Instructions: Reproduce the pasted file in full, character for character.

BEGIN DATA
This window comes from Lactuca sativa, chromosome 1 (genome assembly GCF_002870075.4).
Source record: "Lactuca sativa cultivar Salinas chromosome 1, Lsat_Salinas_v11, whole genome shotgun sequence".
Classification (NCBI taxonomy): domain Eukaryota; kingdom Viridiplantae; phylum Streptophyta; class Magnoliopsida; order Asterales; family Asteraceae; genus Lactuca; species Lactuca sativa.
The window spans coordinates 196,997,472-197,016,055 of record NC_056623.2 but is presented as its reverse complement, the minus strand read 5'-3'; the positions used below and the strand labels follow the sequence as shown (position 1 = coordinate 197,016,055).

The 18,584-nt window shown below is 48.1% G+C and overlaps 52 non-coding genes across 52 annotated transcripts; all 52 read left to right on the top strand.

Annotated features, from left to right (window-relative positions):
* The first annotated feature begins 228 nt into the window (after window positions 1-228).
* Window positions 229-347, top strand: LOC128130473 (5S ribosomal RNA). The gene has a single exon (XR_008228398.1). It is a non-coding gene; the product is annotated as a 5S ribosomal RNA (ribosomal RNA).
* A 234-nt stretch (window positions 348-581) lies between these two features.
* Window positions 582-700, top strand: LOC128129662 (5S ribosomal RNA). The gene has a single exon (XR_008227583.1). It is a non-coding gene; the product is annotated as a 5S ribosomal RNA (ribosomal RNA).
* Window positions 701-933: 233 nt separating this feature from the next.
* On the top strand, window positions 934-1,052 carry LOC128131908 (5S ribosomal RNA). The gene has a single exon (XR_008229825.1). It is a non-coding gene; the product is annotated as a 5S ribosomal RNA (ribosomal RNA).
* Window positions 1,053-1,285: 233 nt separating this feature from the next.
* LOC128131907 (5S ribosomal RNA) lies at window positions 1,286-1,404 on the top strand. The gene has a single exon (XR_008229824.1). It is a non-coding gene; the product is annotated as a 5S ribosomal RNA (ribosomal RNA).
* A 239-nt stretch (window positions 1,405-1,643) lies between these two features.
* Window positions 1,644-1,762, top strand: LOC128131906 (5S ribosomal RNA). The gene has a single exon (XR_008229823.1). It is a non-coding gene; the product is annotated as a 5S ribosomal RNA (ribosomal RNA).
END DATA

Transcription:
This window comes from Lactuca sativa, chromosome 1 (genome assembly GCF_002870075.4).
Source record: "Lactuca sativa cultivar Salinas chromosome 1, Lsat_Salinas_v11, whole genome shotgun sequence".
Classification (NCBI taxonomy): domain Eukaryota; kingdom Viridiplantae; phylum Streptophyta; class Magnoliopsida; order Asterales; family Asteraceae; genus Lactuca; species Lactuca sativa.
The window spans coordinates 196,997,472-197,016,055 of record NC_056623.2 but is presented as its reverse complement, the minus strand read 5'-3'; the positions used below and the strand labels follow the sequence as shown (position 1 = coordinate 197,016,055).

The 18,584-nt window shown below is 48.1% G+C and overlaps 52 non-coding genes across 52 annotated transcripts; all 52 read left to right on the top strand.

Annotated features, from left to right (window-relative positions):
* The first annotated feature begins 228 nt into the window (after window positions 1-228).
* Window positions 229-347, top strand: LOC128130473 (5S ribosomal RNA). The gene has a single exon (XR_008228398.1). It is a non-coding gene; the product is annotated as a 5S ribosomal RNA (ribosomal RNA).
* A 234-nt stretch (window positions 348-581) lies between these two features.
* Window positions 582-700, top strand: LOC128129662 (5S ribosomal RNA). The gene has a single exon (XR_008227583.1). It is a non-coding gene; the product is annotated as a 5S ribosomal RNA (ribosomal RNA).
* Window positions 701-933: 233 nt separating this feature from the next.
* On the top strand, window positions 934-1,052 carry LOC128131908 (5S ribosomal RNA). The gene has a single exon (XR_008229825.1). It is a non-coding gene; the product is annotated as a 5S ribosomal RNA (ribosomal RNA).
* Window positions 1,053-1,285: 233 nt separating this feature from the next.
* LOC128131907 (5S ribosomal RNA) lies at window positions 1,286-1,404 on the top strand. The gene has a single exon (XR_008229824.1). It is a non-coding gene; the product is annotated as a 5S ribosomal RNA (ribosomal RNA).
* A 239-nt stretch (window positions 1,405-1,643) lies between these two features.
* Window positions 1,644-1,762, top strand: LOC128131906 (5S ribosomal RNA). The gene has a single exon (XR_008229823.1). It is a non-coding gene; the product is annotated as a 5S ribosomal RNA (ribosomal RNA).